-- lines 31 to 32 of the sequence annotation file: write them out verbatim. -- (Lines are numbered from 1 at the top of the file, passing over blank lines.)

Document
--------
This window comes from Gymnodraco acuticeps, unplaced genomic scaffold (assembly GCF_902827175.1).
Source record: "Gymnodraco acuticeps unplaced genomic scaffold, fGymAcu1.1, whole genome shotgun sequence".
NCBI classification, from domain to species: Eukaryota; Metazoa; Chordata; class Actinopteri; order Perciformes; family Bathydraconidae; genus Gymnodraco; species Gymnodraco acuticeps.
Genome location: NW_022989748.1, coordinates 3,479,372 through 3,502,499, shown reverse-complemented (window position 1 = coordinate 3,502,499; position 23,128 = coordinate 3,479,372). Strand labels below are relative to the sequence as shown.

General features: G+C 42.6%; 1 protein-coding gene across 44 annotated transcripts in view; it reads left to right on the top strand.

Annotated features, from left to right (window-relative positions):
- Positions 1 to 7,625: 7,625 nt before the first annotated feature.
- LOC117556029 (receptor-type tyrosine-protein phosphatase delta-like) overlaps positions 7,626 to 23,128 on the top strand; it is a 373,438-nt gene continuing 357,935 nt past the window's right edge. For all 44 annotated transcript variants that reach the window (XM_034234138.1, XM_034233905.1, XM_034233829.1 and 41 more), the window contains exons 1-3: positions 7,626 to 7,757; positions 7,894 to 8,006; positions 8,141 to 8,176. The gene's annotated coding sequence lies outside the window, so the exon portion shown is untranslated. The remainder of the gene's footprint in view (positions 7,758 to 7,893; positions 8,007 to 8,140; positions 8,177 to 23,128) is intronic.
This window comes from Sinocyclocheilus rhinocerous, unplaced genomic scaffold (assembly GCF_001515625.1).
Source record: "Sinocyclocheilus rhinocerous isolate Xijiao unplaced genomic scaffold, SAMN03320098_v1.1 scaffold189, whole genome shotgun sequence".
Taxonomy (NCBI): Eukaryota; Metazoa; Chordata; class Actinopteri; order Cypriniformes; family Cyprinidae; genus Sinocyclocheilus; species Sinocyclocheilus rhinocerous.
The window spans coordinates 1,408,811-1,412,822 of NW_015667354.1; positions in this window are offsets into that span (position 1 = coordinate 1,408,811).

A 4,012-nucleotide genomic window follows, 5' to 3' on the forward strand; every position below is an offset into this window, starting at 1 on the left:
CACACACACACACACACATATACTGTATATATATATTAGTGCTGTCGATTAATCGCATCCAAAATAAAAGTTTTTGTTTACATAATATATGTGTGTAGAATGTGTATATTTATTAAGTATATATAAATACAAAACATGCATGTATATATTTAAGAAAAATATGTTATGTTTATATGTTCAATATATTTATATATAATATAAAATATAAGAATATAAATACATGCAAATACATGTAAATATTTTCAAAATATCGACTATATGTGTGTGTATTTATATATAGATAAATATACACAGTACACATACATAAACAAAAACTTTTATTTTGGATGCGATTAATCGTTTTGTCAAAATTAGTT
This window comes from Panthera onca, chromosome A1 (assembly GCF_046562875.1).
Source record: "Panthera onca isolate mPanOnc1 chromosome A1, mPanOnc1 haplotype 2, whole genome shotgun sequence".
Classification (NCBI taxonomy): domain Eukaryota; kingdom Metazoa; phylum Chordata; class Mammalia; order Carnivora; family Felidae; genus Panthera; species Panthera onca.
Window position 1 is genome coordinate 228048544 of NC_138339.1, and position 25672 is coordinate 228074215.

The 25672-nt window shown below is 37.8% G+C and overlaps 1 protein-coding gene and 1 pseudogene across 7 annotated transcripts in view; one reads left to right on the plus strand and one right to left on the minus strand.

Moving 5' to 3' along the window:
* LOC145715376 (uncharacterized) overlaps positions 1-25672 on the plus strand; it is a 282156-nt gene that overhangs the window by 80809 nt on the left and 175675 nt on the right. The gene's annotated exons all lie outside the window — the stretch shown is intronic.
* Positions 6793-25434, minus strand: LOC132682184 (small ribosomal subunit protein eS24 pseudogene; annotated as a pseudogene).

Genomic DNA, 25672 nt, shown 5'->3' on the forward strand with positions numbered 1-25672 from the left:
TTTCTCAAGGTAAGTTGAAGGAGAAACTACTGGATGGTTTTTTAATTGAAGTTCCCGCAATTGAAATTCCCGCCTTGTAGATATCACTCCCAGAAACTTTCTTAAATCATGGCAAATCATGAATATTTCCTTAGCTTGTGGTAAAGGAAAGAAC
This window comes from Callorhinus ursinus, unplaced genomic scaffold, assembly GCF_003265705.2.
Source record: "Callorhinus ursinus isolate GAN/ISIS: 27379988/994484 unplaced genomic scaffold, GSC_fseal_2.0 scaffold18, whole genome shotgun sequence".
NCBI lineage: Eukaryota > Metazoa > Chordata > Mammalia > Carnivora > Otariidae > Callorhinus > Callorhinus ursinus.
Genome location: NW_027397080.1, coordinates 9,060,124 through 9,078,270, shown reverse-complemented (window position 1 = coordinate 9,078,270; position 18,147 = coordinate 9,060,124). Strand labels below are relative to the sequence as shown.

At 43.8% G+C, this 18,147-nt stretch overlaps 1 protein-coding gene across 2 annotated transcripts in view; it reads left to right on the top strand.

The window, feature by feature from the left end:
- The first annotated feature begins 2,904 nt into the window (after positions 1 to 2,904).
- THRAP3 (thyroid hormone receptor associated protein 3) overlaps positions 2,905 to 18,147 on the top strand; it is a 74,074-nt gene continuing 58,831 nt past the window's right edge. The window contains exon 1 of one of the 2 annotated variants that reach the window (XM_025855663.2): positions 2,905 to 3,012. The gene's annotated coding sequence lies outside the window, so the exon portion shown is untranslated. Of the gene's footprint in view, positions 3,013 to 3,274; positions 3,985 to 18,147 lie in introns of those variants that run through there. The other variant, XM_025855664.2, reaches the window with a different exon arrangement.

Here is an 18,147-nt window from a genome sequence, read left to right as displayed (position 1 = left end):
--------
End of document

- The first annotated feature begins 2,904 nt into the window (after positions 1 to 2,904).
- THRAP3 (thyroid hormone receptor associated protein 3) overlaps positions 2,905 to 18,147 on the top strand; it is a 74,074-nt gene continuing 58,831 nt past the window's right edge. The window contains exon 1 of one of the 2 annotated variants that reach the window (XM_025855663.2): positions 2,905 to 3,012. The gene's annotated coding sequence lies outside the window, so the exon portion shown is untranslated. Of the gene's footprint in view, positions 3,013 to 3,274; positions 3,985 to 18,147 lie in introns of those variants that run through there. The other variant, XM_025855664.2, reaches the window with a different exon arrangement.